Comparison of glucose and lactate as substrates during NMDA-induced activation of hippocampal slices

Ching Ping Chih, Jiao He, Tanner S. Sly, Eugene L. Roberts

Research output: Contribution to journalArticle

25 Scopus citations

Abstract

It has been postulated that lactate released from astrocytes may be the preferred metabolic substrate for neurons, particularly during intense neuronal activity (the astrocyte-neuron lactate shuttle hypothesis). We examined this hypothesis by exposing rat hippocampal slices to artificial cerebrospinal fluid containing either glucose or lactate and either N-methyl-D-aspartate, which activates neurons without stimulating astrocytic glucose uptake, or α-cyano-4-hydroxycinnamate, which blocks monocarboxylate transport across plasma and mitochondrial membranes. When exposed to N-methyl-D-aspartate, slices lost synaptic transmission and K+ homeostasis more slowly in glucose-containing artificial cerebrospinal fluid than in lactate-containing artificial cerebrospinal fluid. After N-methyl-D-aspartate exposure, slices recovered synaptic transmission more completely in glucose. These results suggest that hippocampal neurons can use glucose more effectively than lactate when energy demand is high. In experiments with α-cyano-4-hydroxycinnamate, 500 μM α-cyano-4-hydroxycinnamate caused loss of K+ homeostasis and synaptic transmission in hippocampal slices during normoxia. When 200 μM α-cyano-4-hydroxycinnamate was used, synaptic activity and intracellular pH in slices decreased significantly during normoxia. These results suggest that α-cyano-4-hydroxycinnamate may have blocked mitochondrial oxidative metabolism along with lactate transport. Thus, studies using α-cyano-4-hydroxycinnamate to demonstrate the presence of a lactate shuttle in the brain tissue may need reevaluation. Our findings, together with observations in the literature that (1) glucose is available to neurons during activation, (2) heightened energy demand rapidly activates glycolysis in neurons, and (3) activation of glycolysis suppresses lactate utilization, suggests that glucose is the primary substrate for neurons during neuronal activation and do not support the astrocyte-neuron lactate shuttle hypothesis.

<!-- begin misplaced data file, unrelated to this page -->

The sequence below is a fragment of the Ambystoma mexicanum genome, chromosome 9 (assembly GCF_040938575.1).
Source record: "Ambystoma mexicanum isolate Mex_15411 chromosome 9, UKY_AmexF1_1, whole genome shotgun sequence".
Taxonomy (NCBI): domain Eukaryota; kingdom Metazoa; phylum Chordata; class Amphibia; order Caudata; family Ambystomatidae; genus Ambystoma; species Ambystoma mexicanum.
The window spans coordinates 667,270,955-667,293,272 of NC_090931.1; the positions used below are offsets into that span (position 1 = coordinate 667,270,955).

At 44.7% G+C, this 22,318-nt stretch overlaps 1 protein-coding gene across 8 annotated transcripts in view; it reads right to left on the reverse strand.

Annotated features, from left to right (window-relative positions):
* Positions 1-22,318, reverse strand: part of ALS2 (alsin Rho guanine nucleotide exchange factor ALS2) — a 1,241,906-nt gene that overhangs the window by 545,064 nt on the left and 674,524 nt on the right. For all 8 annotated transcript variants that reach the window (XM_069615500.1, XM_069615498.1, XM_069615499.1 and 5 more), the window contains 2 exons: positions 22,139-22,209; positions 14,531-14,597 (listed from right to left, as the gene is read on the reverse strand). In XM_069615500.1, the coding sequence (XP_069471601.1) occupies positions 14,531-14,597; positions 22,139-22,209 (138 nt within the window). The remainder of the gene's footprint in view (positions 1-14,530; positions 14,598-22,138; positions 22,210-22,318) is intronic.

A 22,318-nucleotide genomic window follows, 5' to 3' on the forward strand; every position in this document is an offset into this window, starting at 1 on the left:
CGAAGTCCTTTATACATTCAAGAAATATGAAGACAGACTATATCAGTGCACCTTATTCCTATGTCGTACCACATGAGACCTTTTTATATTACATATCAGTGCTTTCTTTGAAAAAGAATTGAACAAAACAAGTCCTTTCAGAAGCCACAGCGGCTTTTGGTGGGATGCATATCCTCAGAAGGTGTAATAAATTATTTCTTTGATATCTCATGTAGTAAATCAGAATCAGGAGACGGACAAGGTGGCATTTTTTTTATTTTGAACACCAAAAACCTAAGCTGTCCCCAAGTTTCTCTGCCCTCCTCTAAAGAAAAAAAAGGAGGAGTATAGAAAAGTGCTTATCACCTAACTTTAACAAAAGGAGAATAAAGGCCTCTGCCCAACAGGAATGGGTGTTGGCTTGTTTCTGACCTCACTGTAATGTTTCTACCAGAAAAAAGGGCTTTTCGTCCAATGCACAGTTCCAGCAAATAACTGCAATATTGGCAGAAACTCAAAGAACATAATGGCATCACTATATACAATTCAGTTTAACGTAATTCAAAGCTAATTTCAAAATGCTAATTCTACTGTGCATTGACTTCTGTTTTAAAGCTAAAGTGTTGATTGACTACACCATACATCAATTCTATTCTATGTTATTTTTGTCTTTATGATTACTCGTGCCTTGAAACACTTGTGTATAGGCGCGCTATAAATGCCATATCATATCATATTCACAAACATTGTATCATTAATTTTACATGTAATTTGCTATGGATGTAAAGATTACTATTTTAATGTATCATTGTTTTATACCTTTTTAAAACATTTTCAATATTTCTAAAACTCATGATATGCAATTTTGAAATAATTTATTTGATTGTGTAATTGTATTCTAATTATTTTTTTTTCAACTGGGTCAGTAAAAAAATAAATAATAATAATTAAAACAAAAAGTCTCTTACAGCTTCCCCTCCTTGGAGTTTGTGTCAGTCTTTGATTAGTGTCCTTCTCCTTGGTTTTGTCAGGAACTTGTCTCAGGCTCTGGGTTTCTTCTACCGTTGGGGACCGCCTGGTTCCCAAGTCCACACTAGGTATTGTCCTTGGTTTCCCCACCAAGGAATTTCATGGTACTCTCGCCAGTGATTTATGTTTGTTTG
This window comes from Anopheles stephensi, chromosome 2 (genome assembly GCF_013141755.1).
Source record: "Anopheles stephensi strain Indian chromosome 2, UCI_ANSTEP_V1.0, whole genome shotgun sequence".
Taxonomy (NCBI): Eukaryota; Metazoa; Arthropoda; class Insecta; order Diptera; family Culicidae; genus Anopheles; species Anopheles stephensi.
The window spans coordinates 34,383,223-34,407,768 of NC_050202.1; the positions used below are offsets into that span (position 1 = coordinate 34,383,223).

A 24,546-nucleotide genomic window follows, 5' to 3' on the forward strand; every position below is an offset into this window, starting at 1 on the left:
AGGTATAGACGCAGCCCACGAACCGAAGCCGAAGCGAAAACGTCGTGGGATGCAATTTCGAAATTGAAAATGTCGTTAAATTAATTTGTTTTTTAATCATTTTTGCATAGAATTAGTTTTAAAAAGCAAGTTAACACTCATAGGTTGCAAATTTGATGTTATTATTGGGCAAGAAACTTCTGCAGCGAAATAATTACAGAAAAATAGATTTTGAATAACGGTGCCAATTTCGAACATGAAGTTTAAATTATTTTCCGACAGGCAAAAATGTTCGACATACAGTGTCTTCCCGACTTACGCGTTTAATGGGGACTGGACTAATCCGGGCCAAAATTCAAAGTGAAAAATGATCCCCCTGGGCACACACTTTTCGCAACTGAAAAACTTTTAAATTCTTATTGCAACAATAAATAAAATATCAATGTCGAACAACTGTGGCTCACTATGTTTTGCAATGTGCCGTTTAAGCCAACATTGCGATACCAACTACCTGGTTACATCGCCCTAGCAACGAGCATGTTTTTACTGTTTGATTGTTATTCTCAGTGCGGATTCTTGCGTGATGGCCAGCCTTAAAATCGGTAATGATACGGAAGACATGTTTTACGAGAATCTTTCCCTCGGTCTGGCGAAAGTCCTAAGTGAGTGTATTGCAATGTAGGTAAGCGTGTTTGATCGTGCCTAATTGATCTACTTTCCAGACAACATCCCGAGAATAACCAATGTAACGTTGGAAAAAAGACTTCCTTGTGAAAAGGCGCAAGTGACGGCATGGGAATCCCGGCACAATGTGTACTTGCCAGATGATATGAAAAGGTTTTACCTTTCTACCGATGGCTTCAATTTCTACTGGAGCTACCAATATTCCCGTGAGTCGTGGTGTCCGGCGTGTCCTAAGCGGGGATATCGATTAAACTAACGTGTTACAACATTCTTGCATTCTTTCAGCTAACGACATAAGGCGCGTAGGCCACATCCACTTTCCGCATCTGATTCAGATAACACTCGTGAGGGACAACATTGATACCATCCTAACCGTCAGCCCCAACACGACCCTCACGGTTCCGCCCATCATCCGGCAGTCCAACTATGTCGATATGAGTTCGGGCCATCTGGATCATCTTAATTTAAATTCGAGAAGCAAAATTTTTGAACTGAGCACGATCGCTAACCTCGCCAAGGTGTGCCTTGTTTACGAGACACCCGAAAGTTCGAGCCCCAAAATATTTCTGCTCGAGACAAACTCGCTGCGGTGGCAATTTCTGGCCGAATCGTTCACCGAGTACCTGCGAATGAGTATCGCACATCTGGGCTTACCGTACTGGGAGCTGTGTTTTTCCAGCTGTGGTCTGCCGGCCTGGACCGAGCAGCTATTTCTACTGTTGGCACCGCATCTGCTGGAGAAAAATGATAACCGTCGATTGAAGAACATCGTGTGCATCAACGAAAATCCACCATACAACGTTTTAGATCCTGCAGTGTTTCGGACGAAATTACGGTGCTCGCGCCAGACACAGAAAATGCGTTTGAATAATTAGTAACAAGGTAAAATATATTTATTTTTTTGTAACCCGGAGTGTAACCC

Original languageEnglish (US)
Pages (from-to)143-154
Number of pages12
JournalBrain Research
Volume893
Issue number1-2
DOIs
StatePublished - Mar 2 2001

Keywords

  • α-Cyano-4-hydroxycinnamate
  • Hippocampus
  • Intracellular pH
  • Ion transport
  • LDH
  • N-Methyl-D-aspartate
  • Synaptic transmission

ASJC Scopus subject areas

  • Neuroscience(all)

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